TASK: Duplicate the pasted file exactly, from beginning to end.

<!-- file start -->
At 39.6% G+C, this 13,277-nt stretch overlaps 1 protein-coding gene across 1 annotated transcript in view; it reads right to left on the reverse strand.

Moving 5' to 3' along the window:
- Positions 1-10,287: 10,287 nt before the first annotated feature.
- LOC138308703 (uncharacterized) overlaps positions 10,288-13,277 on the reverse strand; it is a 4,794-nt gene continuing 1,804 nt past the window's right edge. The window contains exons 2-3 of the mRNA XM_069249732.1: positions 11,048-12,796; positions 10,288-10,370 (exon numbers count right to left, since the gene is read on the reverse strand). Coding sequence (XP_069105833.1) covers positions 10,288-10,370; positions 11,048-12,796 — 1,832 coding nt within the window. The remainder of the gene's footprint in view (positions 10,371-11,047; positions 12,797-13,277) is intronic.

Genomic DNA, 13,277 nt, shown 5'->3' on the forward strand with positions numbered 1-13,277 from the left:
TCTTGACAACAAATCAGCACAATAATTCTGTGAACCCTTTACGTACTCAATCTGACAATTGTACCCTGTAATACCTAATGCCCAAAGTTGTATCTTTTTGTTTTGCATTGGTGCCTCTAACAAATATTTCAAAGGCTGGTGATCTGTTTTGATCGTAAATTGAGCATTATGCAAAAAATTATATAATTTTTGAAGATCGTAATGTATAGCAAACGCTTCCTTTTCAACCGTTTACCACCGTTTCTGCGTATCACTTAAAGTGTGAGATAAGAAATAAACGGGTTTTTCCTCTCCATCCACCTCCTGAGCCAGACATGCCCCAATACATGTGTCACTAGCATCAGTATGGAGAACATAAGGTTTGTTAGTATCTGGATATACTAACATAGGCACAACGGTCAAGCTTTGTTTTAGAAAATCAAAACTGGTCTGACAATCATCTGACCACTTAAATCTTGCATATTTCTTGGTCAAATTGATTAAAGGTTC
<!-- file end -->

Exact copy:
At 39.6% G+C, this 13,277-nt stretch overlaps 1 protein-coding gene across 1 annotated transcript in view; it reads right to left on the reverse strand.

Moving 5' to 3' along the window:
- Positions 1-10,287: 10,287 nt before the first annotated feature.
- LOC138308703 (uncharacterized) overlaps positions 10,288-13,277 on the reverse strand; it is a 4,794-nt gene continuing 1,804 nt past the window's right edge. The window contains exons 2-3 of the mRNA XM_069249732.1: positions 11,048-12,796; positions 10,288-10,370 (exon numbers count right to left, since the gene is read on the reverse strand). Coding sequence (XP_069105833.1) covers positions 10,288-10,370; positions 11,048-12,796 — 1,832 coding nt within the window. The remainder of the gene's footprint in view (positions 10,371-11,047; positions 12,797-13,277) is intronic.

Genomic DNA, 13,277 nt, shown 5'->3' on the forward strand with positions numbered 1-13,277 from the left:
TCTTGACAACAAATCAGCACAATAATTCTGTGAACCCTTTACGTACTCAATCTGACAATTGTACCCTGTAATACCTAATGCCCAAAGTTGTATCTTTTTGTTTTGCATTGGTGCCTCTAACAAATATTTCAAAGGCTGGTGATCTGTTTTGATCGTAAATTGAGCATTATGCAAAAAATTATATAATTTTTGAAGATCGTAATGTATAGCAAACGCTTCCTTTTCAACCGTTTACCACCGTTTCTGCGTATCACTTAAAGTGTGAGATAAGAAATAAACGGGTTTTTCCTCTCCATCCACCTCCTGAGCCAGACATGCCCCAATACATGTGTCACTAGCATCAGTATGGAGAACATAAGGTTTGTTAGTATCTGGATATACTAACATAGGCACAACGGTCAAGCTTTGTTTTAGAAAATCAAAACTGGTCTGACAATCATCTGACCACTTAAATCTTGCATATTTCTTGGTCAAATTGATTAAAGGTTC